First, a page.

I'm thinking about having children. And I think we're just passing the job onto them. And it's always going to be difficult.

When is the time to start?

Over 100,000 Iraqi people were killed in that war. 4,486 American soldiers died, along with 179 British service men and women. Thanks to the BBC you can see the faces and the names of each of the British dead here.

Monday, 16 July 2012

Beyond Capitalism

In America, he says, the richest 400 people have greater wealth than 185 million Americans combined.

Wednesday, 26 October 2011

If not capitalism, then what?

I passed the Occupy London protesters at St Pauls on the bus yesterday. On the street was a board reading, 'If not capitalism, then what?'

For me, a central question in post-capitalist thinking is: which models of business ownership are most conducive to social flourishing? I put the question to Simon Zadek when he was a fellow of the Harvard Centre for Business and Government. He replied that it was a "really leading edge question/issue... worthy of a major conference."

My central observation is fairly obvious. PLCs - publicly limited companies, which are owned by shareholders who buy and sell their ownership shares on the stock market, are, to put it simply, bad. Other ways of owning and financing companies are better.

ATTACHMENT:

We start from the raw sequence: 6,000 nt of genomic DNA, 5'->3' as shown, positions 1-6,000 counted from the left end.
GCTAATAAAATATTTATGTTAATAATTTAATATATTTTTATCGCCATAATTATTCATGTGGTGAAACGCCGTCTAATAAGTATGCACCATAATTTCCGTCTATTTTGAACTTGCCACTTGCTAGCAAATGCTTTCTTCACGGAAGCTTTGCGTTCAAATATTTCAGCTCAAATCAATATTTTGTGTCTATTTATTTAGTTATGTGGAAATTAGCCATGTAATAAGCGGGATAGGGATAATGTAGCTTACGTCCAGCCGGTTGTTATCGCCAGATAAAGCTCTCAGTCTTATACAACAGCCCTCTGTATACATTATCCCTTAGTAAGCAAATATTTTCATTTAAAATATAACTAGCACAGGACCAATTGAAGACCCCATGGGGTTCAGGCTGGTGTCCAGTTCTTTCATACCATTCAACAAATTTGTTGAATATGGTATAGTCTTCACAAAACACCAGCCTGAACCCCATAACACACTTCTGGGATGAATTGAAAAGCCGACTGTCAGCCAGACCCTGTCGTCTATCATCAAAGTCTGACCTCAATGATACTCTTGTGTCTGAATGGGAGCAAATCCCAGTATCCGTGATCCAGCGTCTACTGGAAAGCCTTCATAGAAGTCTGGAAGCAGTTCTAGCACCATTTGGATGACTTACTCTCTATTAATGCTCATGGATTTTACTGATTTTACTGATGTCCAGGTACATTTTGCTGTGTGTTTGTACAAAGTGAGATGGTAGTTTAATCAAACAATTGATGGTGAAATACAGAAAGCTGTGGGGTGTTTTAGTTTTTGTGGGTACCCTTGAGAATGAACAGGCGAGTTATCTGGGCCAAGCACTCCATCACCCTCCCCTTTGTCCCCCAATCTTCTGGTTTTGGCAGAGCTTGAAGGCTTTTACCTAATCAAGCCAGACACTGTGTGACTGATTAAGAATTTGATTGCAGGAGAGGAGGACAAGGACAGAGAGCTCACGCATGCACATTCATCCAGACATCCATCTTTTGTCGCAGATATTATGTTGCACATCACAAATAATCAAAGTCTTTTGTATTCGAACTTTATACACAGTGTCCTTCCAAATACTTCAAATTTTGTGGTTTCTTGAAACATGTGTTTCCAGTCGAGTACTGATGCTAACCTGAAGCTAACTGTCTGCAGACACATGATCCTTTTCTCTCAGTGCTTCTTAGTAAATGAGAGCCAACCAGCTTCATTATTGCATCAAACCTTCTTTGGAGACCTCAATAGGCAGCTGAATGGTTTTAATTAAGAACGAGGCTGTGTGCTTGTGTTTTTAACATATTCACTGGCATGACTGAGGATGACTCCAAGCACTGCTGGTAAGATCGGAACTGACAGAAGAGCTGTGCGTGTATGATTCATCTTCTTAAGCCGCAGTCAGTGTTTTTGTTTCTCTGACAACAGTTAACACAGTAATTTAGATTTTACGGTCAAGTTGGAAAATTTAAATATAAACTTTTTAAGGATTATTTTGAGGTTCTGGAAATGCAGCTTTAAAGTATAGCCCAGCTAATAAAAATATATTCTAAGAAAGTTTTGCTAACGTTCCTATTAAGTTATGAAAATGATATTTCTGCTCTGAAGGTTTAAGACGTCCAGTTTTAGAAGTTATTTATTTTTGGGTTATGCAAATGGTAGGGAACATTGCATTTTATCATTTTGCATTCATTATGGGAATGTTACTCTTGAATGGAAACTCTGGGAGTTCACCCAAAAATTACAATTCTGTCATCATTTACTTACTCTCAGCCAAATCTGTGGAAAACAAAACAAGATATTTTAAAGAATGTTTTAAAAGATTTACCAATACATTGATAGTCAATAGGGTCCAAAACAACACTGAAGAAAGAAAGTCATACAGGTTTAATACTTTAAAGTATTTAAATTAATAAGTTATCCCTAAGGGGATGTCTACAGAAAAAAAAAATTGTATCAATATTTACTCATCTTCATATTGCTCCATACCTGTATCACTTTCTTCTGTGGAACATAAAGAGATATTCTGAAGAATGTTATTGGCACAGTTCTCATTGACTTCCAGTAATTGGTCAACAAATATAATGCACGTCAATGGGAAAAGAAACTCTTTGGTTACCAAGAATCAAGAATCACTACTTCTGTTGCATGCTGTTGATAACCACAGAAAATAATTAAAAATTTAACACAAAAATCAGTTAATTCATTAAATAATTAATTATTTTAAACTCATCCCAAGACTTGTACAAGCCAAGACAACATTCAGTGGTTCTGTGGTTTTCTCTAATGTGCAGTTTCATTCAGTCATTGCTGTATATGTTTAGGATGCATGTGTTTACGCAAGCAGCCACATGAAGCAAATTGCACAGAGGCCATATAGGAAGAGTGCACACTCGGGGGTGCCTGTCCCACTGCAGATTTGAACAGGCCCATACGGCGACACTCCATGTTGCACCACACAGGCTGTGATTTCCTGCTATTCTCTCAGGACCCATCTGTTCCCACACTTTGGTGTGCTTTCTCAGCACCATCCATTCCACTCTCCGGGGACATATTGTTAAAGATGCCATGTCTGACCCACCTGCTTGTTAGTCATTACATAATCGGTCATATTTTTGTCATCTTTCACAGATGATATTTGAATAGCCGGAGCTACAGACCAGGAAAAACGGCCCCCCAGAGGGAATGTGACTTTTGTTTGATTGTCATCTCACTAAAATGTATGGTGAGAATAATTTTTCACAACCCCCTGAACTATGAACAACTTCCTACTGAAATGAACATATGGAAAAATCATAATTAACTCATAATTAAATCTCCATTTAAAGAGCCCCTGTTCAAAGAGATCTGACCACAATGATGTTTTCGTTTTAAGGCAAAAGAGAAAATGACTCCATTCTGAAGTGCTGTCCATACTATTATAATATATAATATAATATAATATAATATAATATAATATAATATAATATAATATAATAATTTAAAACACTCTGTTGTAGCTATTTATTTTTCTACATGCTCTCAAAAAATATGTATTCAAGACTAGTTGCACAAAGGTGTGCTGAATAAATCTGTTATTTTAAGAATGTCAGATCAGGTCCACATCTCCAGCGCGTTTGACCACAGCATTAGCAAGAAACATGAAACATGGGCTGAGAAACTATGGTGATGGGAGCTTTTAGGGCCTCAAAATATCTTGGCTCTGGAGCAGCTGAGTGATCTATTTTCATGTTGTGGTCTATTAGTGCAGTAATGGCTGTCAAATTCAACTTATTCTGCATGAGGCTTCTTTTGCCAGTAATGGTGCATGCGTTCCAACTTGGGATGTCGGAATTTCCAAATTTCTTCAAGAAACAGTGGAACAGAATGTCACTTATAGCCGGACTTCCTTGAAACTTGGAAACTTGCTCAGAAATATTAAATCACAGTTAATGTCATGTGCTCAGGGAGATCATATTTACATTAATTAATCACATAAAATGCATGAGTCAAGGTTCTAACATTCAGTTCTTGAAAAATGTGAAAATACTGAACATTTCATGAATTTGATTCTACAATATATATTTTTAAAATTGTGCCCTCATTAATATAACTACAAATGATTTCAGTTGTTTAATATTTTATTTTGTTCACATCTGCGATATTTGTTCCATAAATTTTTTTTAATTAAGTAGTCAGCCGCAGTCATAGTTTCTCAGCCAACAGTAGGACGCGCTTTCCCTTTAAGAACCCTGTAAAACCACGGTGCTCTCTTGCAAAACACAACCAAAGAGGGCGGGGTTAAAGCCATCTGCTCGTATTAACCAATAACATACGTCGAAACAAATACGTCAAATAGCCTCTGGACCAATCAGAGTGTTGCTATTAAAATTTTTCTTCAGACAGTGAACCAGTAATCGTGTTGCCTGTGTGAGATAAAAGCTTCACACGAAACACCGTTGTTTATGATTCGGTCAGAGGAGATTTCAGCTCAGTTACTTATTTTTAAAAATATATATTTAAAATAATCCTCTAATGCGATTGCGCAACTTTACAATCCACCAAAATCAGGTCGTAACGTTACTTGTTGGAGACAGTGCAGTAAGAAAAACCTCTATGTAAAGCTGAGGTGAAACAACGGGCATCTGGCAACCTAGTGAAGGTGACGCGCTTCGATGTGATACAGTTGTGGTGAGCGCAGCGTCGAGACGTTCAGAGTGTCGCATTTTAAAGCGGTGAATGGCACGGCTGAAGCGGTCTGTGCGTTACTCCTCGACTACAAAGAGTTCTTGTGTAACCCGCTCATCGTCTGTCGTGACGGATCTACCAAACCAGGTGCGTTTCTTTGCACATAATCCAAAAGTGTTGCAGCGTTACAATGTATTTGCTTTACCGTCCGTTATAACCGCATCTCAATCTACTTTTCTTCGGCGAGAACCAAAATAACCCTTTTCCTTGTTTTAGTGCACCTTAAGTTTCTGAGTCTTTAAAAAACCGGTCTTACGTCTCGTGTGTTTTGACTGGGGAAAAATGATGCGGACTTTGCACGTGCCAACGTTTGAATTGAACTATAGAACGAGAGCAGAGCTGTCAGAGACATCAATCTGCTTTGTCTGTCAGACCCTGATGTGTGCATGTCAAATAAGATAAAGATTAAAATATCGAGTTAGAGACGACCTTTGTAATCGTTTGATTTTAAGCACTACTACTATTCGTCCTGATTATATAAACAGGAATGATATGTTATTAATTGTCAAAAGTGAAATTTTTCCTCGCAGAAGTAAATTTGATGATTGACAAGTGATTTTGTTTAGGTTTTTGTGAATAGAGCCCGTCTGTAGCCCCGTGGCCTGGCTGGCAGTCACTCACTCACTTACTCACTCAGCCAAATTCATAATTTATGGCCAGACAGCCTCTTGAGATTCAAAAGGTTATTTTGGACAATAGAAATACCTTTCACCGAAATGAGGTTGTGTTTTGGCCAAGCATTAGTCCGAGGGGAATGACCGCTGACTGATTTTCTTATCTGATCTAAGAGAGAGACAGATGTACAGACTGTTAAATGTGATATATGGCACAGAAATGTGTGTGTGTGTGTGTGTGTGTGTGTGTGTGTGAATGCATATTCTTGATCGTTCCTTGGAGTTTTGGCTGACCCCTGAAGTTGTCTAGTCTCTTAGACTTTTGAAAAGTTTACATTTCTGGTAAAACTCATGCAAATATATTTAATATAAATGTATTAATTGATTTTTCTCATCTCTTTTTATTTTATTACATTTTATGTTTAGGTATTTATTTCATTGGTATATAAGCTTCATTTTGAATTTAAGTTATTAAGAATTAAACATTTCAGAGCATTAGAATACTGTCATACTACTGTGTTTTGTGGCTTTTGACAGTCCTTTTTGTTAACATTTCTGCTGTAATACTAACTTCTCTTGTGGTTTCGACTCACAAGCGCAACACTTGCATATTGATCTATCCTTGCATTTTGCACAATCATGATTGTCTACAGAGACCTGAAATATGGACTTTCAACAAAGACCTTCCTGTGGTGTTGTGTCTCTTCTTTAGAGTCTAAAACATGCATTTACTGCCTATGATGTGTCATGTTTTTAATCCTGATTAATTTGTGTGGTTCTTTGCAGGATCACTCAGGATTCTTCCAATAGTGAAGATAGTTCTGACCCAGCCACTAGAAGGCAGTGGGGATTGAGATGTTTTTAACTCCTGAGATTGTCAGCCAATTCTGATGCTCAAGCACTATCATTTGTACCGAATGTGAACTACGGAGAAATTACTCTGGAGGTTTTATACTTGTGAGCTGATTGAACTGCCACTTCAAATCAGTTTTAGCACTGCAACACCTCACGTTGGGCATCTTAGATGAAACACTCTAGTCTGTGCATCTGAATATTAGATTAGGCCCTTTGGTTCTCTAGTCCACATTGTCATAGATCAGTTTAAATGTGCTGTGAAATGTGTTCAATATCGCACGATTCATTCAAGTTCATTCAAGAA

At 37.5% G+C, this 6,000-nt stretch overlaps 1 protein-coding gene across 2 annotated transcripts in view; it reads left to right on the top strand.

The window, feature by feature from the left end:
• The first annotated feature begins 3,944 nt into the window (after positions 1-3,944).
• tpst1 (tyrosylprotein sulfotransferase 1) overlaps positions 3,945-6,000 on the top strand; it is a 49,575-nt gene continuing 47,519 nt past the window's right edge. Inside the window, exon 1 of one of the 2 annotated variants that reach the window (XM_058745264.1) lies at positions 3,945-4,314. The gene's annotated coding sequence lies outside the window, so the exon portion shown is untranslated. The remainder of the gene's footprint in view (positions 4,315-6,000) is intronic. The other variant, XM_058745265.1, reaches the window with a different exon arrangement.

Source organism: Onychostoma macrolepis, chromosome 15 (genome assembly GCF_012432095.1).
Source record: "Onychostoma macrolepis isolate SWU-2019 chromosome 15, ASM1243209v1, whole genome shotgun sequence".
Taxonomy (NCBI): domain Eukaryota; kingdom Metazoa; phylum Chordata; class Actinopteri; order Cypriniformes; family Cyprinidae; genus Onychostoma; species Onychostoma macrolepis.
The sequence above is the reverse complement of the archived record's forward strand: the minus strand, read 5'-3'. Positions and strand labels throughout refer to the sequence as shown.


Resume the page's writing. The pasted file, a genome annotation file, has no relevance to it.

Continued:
The problem with PLCs
PLCs are a really great mechanism for taking wealth from the many and amassing it with the few.

They receive money from the consumer and time from the employee - the many, the 99% perhaps.

From that income, they maximise surplus (profit) as much as possible.

Then they give that surplus to shareholders - the few. The more shares you have (ie, the richer you are), the more you receive - the richer you get.

It's just fantastic. I really couldn't think of a better way of taking a little bit from everybody, systematically, every day, piling it up, and giving it to wealthier people.

Let's compare, for example, the plc Thames Water with the 'no-shareholder' Welsh Water. In 2007-8 (sorry, did this research a while ago but it's still relevant), Thames' profits of £419 million (overcharging?) were taxed and distributed among shareholders -  a mixture of European pension funds and private equity firms in Australia and Canada. (1)